Austerity

Britain, Cameron See a Glimmer of Economic Hope


U.K. Prime Minister David Cameron speaks during the G8 social impact investment forum at Bloomberg's offices in London on June 6

Photograph by Chris Ratcliffe/Bloomberg

U.K. Prime Minister David Cameron speaks during the G8 social impact investment forum at Bloomberg's offices in London on June 6

British Prime Minister David Cameron trails in the polls, has fallen behind on his deficit reduction program, and been undermined by rebellious lawmakers. Even so, his Conservative Party can find cause for optimism. The economy shows signs of returning to growth, and the opposition Labour Party is embroiled in a dispute about its ties with its union backers. Yields on 10-year gilts—British sovereign bonds—are trading at less than 1 percentage point above record lows, allowing Cameron to argue that investors support his strategy.

The austerity imposed by Cameron and Chancellor of the Exchequer George Osborne is unpopular, “but people don’t see any alternative, either to the policy or to the government,” says Anthony Wells of polling company YouGov. The Conservatives are about 8 percentage points behind Labour, the average spread when all opinion polls are considered. “After slashing spending, raising taxes, freezing wages, I’d expect things to be a lot worse for them,” says Wells.

This gives Cameron a basis on which to build as he prepares for the May 2015 general election. One person inside Labour leader Ed Miliband’s office, speaking on condition of anonymity, says that Labour’s view is that it needs to be 15 percentage points ahead in the polls as the vote approaches. The aide says a 10-point lead could well disappear during the campaign.

Recent data suggest Britain’s economic recovery is gaining momentum after a return to growth in the first quarter. House prices are rising, and the National Institute of Economic and Social Research, whose clients include the Bank of England and the Treasury, said on July 9 that gross domestic product rose 0.6 percent in the second quarter. The International Monetary Fund has raised its 2013 growth forecast for the U.K. to 0.9 percent from 0.6 percent and predicts expansion of 1.5 percent next year.

“The government wants to go into the election against a rosy economic background,” says Ian Kernohan, an economist at Royal London Asset Management in London. “Every time there’s been a GDP downgrade, the cry has gone up, but now they can say, ‘Well, actually things aren’t as bad as people said,’ and say, ‘Our plan is working.’ ”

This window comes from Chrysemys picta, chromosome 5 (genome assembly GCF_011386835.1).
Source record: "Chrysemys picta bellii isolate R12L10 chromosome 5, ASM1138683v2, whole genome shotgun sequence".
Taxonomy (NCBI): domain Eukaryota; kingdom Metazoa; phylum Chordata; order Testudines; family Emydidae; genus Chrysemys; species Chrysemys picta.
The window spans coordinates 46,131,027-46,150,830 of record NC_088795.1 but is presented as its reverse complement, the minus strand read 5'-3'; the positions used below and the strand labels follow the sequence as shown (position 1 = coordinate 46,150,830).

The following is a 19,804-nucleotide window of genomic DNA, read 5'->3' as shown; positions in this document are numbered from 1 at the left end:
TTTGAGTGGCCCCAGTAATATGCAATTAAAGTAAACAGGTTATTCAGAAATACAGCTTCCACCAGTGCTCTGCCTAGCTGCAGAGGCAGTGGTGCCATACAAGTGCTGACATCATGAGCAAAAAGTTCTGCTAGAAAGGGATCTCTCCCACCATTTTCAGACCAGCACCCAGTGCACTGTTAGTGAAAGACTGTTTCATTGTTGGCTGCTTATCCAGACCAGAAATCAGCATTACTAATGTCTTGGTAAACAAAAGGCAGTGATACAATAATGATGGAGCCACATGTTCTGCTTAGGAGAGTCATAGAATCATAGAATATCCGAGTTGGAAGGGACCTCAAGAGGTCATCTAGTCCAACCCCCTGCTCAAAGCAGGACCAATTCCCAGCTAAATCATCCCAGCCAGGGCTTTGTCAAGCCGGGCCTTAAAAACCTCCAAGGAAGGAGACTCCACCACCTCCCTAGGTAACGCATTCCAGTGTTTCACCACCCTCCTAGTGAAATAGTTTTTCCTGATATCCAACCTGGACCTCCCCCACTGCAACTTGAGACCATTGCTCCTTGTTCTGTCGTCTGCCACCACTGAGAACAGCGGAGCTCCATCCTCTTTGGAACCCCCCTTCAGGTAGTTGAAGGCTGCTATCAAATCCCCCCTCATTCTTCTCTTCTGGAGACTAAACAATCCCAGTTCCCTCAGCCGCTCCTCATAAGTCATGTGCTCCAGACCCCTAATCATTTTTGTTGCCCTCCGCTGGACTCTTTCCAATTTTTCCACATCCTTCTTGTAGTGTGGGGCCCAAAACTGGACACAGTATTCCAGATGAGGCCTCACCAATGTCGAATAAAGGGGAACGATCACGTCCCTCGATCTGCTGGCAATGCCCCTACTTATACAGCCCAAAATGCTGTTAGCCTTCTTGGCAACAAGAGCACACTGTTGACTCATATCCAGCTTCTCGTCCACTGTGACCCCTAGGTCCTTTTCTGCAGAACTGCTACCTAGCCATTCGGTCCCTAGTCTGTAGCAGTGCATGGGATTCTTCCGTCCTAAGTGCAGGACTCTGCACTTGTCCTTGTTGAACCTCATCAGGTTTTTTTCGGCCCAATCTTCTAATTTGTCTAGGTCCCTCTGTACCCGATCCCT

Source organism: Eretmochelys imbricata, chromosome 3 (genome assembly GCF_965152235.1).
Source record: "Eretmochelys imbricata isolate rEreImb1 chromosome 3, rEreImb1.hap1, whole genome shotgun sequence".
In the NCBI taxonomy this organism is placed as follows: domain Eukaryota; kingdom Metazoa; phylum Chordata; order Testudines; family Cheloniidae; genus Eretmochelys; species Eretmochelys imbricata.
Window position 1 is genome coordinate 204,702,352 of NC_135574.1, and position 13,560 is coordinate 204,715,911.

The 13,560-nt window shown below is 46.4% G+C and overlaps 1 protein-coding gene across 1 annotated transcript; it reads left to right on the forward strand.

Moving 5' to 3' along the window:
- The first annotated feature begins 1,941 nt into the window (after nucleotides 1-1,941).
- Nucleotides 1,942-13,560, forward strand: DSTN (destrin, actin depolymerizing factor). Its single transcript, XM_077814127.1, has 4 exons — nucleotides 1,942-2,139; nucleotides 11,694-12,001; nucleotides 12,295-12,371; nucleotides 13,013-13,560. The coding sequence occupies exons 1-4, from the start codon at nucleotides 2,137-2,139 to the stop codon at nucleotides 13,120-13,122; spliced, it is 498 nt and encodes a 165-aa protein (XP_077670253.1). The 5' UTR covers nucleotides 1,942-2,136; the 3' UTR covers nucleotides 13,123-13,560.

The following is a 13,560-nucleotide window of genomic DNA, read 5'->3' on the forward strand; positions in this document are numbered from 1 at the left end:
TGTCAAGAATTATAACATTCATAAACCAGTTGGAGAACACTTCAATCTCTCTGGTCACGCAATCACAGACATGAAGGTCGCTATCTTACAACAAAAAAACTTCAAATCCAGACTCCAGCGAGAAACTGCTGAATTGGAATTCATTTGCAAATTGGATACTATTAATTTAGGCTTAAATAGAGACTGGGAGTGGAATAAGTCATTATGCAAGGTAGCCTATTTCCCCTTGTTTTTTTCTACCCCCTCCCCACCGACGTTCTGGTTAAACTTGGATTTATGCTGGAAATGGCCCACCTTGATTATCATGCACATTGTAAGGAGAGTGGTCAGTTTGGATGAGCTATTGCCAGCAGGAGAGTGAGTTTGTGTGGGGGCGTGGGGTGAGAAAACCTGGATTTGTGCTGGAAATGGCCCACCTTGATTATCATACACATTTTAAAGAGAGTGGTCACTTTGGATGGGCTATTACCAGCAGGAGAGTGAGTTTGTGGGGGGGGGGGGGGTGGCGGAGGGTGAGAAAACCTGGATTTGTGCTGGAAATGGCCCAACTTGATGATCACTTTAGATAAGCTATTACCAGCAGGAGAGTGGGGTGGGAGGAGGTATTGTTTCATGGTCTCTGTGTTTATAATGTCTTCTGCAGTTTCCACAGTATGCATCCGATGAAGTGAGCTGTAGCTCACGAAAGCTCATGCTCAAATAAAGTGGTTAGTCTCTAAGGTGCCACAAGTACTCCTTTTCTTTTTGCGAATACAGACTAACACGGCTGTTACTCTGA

Government initiatives to unblock mortgage lending are starting to spur demand for homes. Acadametrics, a London-based housing-market analyst, reports that the average price of a home rose to a record £232,801 ($427,000) in June. That’s giving a boost to consumer confidence in a country where two-thirds of households own their own homes.

Still, Chancellor Osborne said on July 11 that the recession in the euro area, which buys 44 percent of British exports, poses a risk to the U.K., and growth is still “very dependent” on monetary stimulus by the Bank of England. Manufacturing shrank unexpectedly in May, a government report showed last week. Living standards remain under pressure from stagnant incomes and accelerating inflation.

The economy’s 0.3 percent growth in the first quarter was due partly to consumers saving less, underscored by a drop in the savings rate to 4.2 percent, the lowest in four years, says the Office for National Statistics. “We are increasingly winning the economic argument,” Osborne said. But “caution and no complacency are very much watchwords for government at the moment.”

On the political front, the violent protests that followed a vote to boost university tuition fees in 2010 haven’t been repeated, even as public-sector pay increases were limited to 1 percent and welfare payments were squeezed. The government’s decision to cap the welfare support a family can receive at £26,000 a year is “overwhelmingly popular,” says Wells. A YouGov poll in January found that 72 percent of respondents supported a limit on benefit payments to families on the dole.

Cameron benefits from one advantage of incumbency: He’s able to set the basis for debate. While Labour has opposed many individual spending cuts, it has had to accept that it cannot pledge to reverse them all should it win in 2015. Similarly, while Cameron’s decision in January to promise a referendum on European Union membership may have been driven by the euro-skepticism of his party, it has increased pressure on Labour leader Miliband. Some Labour supporters argue the party can’t go into the election rejecting a plebiscite with polls showing almost half of Britons in favor of leaving the EU.

A YouGov poll conducted July 9-10 put Conservative support at 32 percent, vs. 37 percent for Labour, narrower than the average number from other pollsters. Similar polls at the start of the year put Labour more than 10 percentage points ahead. YouGov found 47 percent of respondents saying Miliband was a weak Labour leader. “Miliband’s ratings are awful,” Wells says. “If there was a Labour leader who looked like he could be prime minister, things would be a lot harder for the Tories.”

The bottom line: Britain’s economy will grow 1.5 percent next year—a mediocre number that improves on 2013’s 0.9 percent.

Hutton is a reporter for Bloomberg News in London.
O'Donnell is a reporter for Bloomberg News in London.

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